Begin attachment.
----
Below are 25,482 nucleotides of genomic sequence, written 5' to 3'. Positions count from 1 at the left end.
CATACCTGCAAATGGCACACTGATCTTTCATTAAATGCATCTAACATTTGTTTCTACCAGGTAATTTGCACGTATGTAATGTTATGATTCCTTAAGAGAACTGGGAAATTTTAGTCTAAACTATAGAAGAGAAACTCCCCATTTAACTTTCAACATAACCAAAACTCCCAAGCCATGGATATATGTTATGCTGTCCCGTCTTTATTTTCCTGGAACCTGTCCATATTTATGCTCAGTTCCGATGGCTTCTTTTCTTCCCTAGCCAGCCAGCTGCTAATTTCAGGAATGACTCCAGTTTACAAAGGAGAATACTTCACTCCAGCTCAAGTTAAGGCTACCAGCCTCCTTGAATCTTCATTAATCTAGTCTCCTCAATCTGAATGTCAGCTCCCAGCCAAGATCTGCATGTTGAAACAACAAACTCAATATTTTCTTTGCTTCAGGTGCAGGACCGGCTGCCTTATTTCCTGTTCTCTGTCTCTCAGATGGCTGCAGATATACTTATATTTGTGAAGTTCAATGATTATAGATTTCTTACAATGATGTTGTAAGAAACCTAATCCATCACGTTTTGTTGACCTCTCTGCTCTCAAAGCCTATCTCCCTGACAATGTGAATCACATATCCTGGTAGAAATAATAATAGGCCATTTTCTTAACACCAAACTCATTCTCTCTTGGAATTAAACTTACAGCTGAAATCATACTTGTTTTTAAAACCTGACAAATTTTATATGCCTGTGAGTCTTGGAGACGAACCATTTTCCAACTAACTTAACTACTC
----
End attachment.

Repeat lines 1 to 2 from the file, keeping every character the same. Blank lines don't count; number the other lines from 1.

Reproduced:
Below are 25,482 nucleotides of genomic sequence, written 5' to 3'. Positions count from 1 at the left end.
CATACCTGCAAATGGCACACTGATCTTTCATTAAATGCATCTAACATTTGTTTCTACCAGGTAATTTGCACGTATGTAATGTTATGATTCCTTAAGAGAACTGGGAAATTTTAGTCTAAACTATAGAAGAGAAACTCCCCATTTAACTTTCAACATAACCAAAACTCCCAAGCCATGGATATATGTTATGCTGTCCCGTCTTTATTTTCCTGGAACCTGTCCATATTTATGCTCAGTTCCGATGGCTTCTTTTCTTCCCTAGCCAGCCAGCTGCTAATTTCAGGAATGACTCCAGTTTACAAAGGAGAATACTTCACTCCAGCTCAAGTTAAGGCTACCAGCCTCCTTGAATCTTCATTAATCTAGTCTCCTCAATCTGAATGTCAGCTCCCAGCCAAGATCTGCATGTTGAAACAACAAACTCAATATTTTCTTTGCTTCAGGTGCAGGACCGGCTGCCTTATTTCCTGTTCTCTGTCTCTCAGATGGCTGCAGATATACTTATATTTGTGAAGTTCAATGATTATAGATTTCTTACAATGATGTTGTAAGAAACCTAATCCATCACGTTTTGTTGACCTCTCTGCTCTCAAAGCCTATCTCCCTGACAATGTGAATCACATATCCTGGTAGAAATAATAATAGGCCATTTTCTTAACACCAAACTCATTCTCTCTTGGAATTAAACTTACAGCTGAAATCATACTTGTTTTTAAAACCTGACAAATTTTATATGCCTGTGAGTCTTGGAGACGAACCATTTTCCAACTAACTTAACTACTC